Cinemark CEO Sees Path Forward for Theaters Despite Shrinking Release Window

·3-min read

Cinemark’s new CEO Sean Gamble says he still sees benefits for cinema exhibition from the ongoing push for shorter theatrical exclusivity windows.

Though movie theaters still face plenty of hurdles in their effort to fully recover from the pandemic, Gamble said at the Goldman Sachs Communacopia and Technology Conference that cinemas are still a vital tool for studios

For years, theaters passionately defended the 90-day exclusivity window for films playing on their screens as necessary to the financial health of the film industry, with the National Association of Theater Owners releasing commissioned studies arguing that shortening the window would harm home entertainment revenue.

Now, with most films getting at most a 45-day theatrical window before heading to on-demand and streaming, theaters have conceded the 90-day pre-pandemic norm. But Gamble believes that the shorter window will serve as an incentive for theaters to continue releasing a diverse array of films beyond blockbusters that appeal to audiences of all kinds, even as questions still linger over what kinds of films can still turn a profit against the higher marketing budgets that theatrical releases require.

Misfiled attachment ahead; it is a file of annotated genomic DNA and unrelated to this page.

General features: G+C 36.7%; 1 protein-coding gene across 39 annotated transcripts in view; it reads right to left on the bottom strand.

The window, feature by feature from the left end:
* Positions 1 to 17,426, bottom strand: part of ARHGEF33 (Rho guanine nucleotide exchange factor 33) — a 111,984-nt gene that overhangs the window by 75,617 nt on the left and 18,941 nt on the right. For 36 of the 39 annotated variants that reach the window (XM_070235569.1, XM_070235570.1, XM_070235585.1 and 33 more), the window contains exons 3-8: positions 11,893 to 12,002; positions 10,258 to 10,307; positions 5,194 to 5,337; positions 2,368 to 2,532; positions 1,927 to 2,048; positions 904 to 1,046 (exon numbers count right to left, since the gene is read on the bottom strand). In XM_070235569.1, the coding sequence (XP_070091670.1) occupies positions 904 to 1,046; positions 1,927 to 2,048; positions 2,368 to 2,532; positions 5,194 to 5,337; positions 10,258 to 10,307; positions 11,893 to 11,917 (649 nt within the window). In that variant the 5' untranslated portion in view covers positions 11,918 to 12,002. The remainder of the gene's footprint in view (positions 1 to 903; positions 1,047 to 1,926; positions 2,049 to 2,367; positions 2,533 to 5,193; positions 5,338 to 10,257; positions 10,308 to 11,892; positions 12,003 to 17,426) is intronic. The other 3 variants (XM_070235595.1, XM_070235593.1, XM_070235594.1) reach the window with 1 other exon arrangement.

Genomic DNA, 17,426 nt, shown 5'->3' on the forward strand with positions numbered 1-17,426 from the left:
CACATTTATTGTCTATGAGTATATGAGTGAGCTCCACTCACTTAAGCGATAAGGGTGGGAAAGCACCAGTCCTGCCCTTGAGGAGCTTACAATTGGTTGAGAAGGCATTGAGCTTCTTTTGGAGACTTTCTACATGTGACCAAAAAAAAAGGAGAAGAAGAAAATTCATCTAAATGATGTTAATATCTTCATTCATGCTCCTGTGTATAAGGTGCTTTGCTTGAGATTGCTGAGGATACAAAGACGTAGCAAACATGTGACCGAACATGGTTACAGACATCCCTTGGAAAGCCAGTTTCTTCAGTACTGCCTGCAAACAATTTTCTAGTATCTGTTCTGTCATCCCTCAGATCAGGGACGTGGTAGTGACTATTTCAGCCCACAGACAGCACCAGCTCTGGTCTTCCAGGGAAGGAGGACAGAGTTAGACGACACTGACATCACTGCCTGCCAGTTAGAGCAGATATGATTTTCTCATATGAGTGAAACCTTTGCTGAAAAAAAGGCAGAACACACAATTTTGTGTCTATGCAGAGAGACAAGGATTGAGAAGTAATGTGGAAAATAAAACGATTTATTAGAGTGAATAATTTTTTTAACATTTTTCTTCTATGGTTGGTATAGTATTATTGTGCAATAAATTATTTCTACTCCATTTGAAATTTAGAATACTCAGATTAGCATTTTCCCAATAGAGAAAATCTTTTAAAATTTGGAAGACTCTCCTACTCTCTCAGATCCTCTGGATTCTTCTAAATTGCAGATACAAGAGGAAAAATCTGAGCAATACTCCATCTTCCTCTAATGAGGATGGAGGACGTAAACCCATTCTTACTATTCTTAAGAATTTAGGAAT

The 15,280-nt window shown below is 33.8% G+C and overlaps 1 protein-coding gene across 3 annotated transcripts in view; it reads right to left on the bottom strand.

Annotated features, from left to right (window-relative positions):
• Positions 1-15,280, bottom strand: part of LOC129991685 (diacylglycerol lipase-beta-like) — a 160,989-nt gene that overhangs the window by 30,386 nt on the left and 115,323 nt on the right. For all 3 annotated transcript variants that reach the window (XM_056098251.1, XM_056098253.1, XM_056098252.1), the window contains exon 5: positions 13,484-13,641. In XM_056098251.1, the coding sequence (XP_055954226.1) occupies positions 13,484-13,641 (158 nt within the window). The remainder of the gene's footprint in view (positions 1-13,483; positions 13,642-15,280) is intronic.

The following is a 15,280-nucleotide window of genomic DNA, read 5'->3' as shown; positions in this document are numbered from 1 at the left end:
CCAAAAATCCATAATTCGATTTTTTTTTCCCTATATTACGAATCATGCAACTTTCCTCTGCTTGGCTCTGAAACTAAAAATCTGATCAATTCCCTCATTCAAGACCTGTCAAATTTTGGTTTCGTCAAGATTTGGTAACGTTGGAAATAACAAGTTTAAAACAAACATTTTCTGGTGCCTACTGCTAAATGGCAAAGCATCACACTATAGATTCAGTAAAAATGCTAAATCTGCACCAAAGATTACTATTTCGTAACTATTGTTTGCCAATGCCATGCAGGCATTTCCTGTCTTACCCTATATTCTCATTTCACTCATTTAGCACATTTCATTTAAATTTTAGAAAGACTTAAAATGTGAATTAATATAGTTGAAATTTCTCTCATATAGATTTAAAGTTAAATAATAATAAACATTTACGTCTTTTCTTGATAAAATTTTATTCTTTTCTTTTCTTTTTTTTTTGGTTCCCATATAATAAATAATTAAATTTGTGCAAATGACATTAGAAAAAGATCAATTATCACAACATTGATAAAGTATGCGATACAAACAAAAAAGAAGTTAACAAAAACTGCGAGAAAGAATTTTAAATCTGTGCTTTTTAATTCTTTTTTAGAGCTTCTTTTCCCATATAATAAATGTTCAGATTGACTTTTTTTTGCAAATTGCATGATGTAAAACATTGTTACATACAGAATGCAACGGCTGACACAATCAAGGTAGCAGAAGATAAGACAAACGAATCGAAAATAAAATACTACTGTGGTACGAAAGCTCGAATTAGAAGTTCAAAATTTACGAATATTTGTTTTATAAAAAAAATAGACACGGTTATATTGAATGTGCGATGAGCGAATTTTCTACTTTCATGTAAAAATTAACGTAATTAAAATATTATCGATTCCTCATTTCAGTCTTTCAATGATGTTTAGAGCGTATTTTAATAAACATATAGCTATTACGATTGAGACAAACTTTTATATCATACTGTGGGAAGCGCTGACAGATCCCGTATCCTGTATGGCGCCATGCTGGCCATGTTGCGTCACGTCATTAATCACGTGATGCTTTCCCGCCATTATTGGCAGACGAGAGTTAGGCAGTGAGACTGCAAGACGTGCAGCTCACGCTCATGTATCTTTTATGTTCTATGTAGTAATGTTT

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“If films are not working, that actually creates a better risk proposition for the studios and that will lead to more of those movies getting released because it’s easier to take a risk and manage the outcomes than before,” Gamble said.

In November 2020, Cinemark reached a deal with Universal similar to one that the studio signed with AMC Theatres, giving Universal and indie wing Focus Features the option to release films on-demand as early as 17 days after their theatrical release unless the film earned an opening weekend of over $50 million, at which point theaters would be guaranteed 31 days of theatrical exclusivity.

The deal gave Cinemark and AMC the security of having successful box office hits exclusively in their theaters for at least a month while giving Universal the option to transition films that were not finding a sizable audience theatrically to home platforms.

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Like other theater execs, Gamble believes that studios will never abandon theaters as a release on the big screen allows films to stand out in an increasingly crowded pop culture market, with hundreds of new films and TV shows hitting multiple streaming services each month.

“It’s a big promotional and marketing vehicle. It creates a bigger impact when those films go onto those [streaming] platforms and subsequent distribution channels,” Gamble said.

Movie theaters saw some noticeable progress in box office recovery this summer with a seasonal domestic total of $3.35 billion. While still $1 billion less than the total seen in summer 2019, it was nearly double the $1.76 billion grossed during the early stages of COVID recovery in summer 2021.

End-of-year films like “Black Panther: Wakanda Forever” and “Avatar: The Way of Water” are expected to end 2022 on a high note, but the continued decrease of wide releases compared to pre-pandemic years is still a major obstacle to the box office returning to its former strength.

Between pandemic-induced bottlenecks slowing down the production of new films and plans by some studios to create more streaming-exclusive films, it is unclear how much the number of wide theatrical releases will increase in 2023 and beyond.